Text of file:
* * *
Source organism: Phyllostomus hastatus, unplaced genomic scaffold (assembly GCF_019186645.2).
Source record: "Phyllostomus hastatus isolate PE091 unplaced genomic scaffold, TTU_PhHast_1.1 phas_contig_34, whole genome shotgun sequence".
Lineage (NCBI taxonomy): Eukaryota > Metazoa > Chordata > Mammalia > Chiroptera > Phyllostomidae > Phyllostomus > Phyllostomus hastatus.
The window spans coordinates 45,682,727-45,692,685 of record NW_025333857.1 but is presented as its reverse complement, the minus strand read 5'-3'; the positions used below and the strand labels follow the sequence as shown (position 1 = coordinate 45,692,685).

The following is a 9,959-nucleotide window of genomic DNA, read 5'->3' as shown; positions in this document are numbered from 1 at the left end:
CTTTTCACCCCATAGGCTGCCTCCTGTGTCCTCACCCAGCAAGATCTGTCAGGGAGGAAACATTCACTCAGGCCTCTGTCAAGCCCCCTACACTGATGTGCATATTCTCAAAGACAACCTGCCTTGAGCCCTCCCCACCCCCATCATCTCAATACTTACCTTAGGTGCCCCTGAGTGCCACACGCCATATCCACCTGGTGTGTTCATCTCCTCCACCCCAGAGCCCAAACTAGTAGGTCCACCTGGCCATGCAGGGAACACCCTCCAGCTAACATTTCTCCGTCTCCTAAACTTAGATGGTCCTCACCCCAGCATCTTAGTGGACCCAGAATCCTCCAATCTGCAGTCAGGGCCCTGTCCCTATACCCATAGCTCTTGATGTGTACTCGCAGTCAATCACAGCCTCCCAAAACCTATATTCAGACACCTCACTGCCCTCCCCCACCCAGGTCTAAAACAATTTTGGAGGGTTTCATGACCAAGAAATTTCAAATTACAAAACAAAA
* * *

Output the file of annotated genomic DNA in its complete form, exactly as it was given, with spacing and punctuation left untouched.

Source organism: Phyllostomus hastatus, unplaced genomic scaffold (assembly GCF_019186645.2).
Source record: "Phyllostomus hastatus isolate PE091 unplaced genomic scaffold, TTU_PhHast_1.1 phas_contig_34, whole genome shotgun sequence".
Lineage (NCBI taxonomy): Eukaryota > Metazoa > Chordata > Mammalia > Chiroptera > Phyllostomidae > Phyllostomus > Phyllostomus hastatus.
The window spans coordinates 45,682,727-45,692,685 of record NW_025333857.1 but is presented as its reverse complement, the minus strand read 5'-3'; the positions used below and the strand labels follow the sequence as shown (position 1 = coordinate 45,692,685).

The following is a 9,959-nucleotide window of genomic DNA, read 5'->3' as shown; positions in this document are numbered from 1 at the left end:
CTTTTCACCCCATAGGCTGCCTCCTGTGTCCTCACCCAGCAAGATCTGTCAGGGAGGAAACATTCACTCAGGCCTCTGTCAAGCCCCCTACACTGATGTGCATATTCTCAAAGACAACCTGCCTTGAGCCCTCCCCACCCCCATCATCTCAATACTTACCTTAGGTGCCCCTGAGTGCCACACGCCATATCCACCTGGTGTGTTCATCTCCTCCACCCCAGAGCCCAAACTAGTAGGTCCACCTGGCCATGCAGGGAACACCCTCCAGCTAACATTTCTCCGTCTCCTAAACTTAGATGGTCCTCACCCCAGCATCTTAGTGGACCCAGAATCCTCCAATCTGCAGTCAGGGCCCTGTCCCTATACCCATAGCTCTTGATGTGTACTCGCAGTCAATCACAGCCTCCCAAAACCTATATTCAGACACCTCACTGCCCTCCCCCACCCAGGTCTAAAACAATTTTGGAGGGTTTCATGACCAAGAAATTTCAAATTACAAAACAAAA